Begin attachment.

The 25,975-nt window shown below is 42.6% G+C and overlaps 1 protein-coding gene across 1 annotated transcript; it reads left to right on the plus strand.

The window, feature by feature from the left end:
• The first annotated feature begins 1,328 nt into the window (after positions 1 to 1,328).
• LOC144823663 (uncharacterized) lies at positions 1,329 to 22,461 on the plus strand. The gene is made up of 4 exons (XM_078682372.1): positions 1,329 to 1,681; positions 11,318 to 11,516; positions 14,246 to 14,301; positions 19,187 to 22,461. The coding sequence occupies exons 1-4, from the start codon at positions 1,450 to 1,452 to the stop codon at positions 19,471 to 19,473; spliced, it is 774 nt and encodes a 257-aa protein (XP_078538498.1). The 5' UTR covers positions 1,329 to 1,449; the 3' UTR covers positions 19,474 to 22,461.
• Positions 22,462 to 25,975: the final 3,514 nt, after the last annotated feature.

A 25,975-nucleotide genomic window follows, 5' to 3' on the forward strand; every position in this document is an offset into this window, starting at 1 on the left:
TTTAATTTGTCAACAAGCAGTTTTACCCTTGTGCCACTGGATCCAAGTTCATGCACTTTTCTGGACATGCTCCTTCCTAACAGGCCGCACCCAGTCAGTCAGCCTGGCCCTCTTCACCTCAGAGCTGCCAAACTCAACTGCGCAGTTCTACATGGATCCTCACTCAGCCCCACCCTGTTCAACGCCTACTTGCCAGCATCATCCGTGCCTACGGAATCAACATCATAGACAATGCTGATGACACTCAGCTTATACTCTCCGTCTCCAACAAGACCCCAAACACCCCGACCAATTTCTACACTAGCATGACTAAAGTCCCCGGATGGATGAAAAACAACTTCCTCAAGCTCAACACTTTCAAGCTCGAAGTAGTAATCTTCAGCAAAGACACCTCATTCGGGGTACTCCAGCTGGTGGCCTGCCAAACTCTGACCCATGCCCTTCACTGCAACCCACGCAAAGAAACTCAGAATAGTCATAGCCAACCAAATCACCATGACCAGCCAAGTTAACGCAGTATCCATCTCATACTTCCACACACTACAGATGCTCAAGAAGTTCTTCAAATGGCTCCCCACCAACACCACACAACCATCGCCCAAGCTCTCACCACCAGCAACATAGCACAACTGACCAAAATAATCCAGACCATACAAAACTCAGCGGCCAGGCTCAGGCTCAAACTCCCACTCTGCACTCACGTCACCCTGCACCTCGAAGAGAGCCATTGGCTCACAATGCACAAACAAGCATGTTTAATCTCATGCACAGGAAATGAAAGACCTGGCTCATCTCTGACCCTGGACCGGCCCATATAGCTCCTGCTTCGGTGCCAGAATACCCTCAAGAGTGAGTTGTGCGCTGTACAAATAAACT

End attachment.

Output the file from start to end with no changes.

The 25,975-nt window shown below is 42.6% G+C and overlaps 1 protein-coding gene across 1 annotated transcript; it reads left to right on the plus strand.

The window, feature by feature from the left end:
• The first annotated feature begins 1,328 nt into the window (after positions 1 to 1,328).
• LOC144823663 (uncharacterized) lies at positions 1,329 to 22,461 on the plus strand. The gene is made up of 4 exons (XM_078682372.1): positions 1,329 to 1,681; positions 11,318 to 11,516; positions 14,246 to 14,301; positions 19,187 to 22,461. The coding sequence occupies exons 1-4, from the start codon at positions 1,450 to 1,452 to the stop codon at positions 19,471 to 19,473; spliced, it is 774 nt and encodes a 257-aa protein (XP_078538498.1). The 5' UTR covers positions 1,329 to 1,449; the 3' UTR covers positions 19,474 to 22,461.
• Positions 22,462 to 25,975: the final 3,514 nt, after the last annotated feature.

A 25,975-nucleotide genomic window follows, 5' to 3' on the forward strand; every position in this document is an offset into this window, starting at 1 on the left:
TTTAATTTGTCAACAAGCAGTTTTACCCTTGTGCCACTGGATCCAAGTTCATGCACTTTTCTGGACATGCTCCTTCCTAACAGGCCGCACCCAGTCAGTCAGCCTGGCCCTCTTCACCTCAGAGCTGCCAAACTCAACTGCGCAGTTCTACATGGATCCTCACTCAGCCCCACCCTGTTCAACGCCTACTTGCCAGCATCATCCGTGCCTACGGAATCAACATCATAGACAATGCTGATGACACTCAGCTTATACTCTCCGTCTCCAACAAGACCCCAAACACCCCGACCAATTTCTACACTAGCATGACTAAAGTCCCCGGATGGATGAAAAACAACTTCCTCAAGCTCAACACTTTCAAGCTCGAAGTAGTAATCTTCAGCAAAGACACCTCATTCGGGGTACTCCAGCTGGTGGCCTGCCAAACTCTGACCCATGCCCTTCACTGCAACCCACGCAAAGAAACTCAGAATAGTCATAGCCAACCAAATCACCATGACCAGCCAAGTTAACGCAGTATCCATCTCATACTTCCACACACTACAGATGCTCAAGAAGTTCTTCAAATGGCTCCCCACCAACACCACACAACCATCGCCCAAGCTCTCACCACCAGCAACATAGCACAACTGACCAAAATAATCCAGACCATACAAAACTCAGCGGCCAGGCTCAGGCTCAAACTCCCACTCTGCACTCACGTCACCCTGCACCTCGAAGAGAGCCATTGGCTCACAATGCACAAACAAGCATGTTTAATCTCATGCACAGGAAATGAAAGACCTGGCTCATCTCTGACCCTGGACCGGCCCATATAGCTCCTGCTTCGGTGCCAGAATACCCTCAAGAGTGAGTTGTGCGCTGTACAAATAAACT